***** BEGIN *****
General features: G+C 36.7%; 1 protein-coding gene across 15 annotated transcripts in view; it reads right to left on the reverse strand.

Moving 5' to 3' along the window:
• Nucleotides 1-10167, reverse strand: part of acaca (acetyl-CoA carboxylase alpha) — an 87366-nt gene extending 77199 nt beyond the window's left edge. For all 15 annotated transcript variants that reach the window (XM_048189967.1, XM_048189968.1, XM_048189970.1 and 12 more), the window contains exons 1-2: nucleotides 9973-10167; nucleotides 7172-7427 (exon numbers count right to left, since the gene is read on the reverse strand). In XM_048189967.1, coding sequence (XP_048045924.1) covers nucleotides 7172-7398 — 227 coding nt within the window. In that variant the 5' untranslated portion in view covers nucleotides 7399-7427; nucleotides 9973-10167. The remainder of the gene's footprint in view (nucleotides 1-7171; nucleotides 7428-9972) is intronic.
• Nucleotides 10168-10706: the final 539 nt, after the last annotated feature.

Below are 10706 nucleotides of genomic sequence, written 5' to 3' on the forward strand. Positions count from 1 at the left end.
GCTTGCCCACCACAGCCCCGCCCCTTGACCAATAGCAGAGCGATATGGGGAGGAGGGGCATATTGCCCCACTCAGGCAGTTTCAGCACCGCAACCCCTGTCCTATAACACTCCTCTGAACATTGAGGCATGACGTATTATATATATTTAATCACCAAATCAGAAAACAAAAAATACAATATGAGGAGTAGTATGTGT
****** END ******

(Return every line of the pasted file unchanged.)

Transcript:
General features: G+C 36.7%; 1 protein-coding gene across 15 annotated transcripts in view; it reads right to left on the reverse strand.

Moving 5' to 3' along the window:
• Nucleotides 1-10167, reverse strand: part of acaca (acetyl-CoA carboxylase alpha) — an 87366-nt gene extending 77199 nt beyond the window's left edge. For all 15 annotated transcript variants that reach the window (XM_048189967.1, XM_048189968.1, XM_048189970.1 and 12 more), the window contains exons 1-2: nucleotides 9973-10167; nucleotides 7172-7427 (exon numbers count right to left, since the gene is read on the reverse strand). In XM_048189967.1, coding sequence (XP_048045924.1) covers nucleotides 7172-7398 — 227 coding nt within the window. In that variant the 5' untranslated portion in view covers nucleotides 7399-7427; nucleotides 9973-10167. The remainder of the gene's footprint in view (nucleotides 1-7171; nucleotides 7428-9972) is intronic.
• Nucleotides 10168-10706: the final 539 nt, after the last annotated feature.

Below are 10706 nucleotides of genomic sequence, written 5' to 3' on the forward strand. Positions count from 1 at the left end.
GCTTGCCCACCACAGCCCCGCCCCTTGACCAATAGCAGAGCGATATGGGGAGGAGGGGCATATTGCCCCACTCAGGCAGTTTCAGCACCGCAACCCCTGTCCTATAACACTCCTCTGAACATTGAGGCATGACGTATTATATATATTTAATCACCAAATCAGAAAACAAAAAATACAATATGAGGAGTAGTATGTGT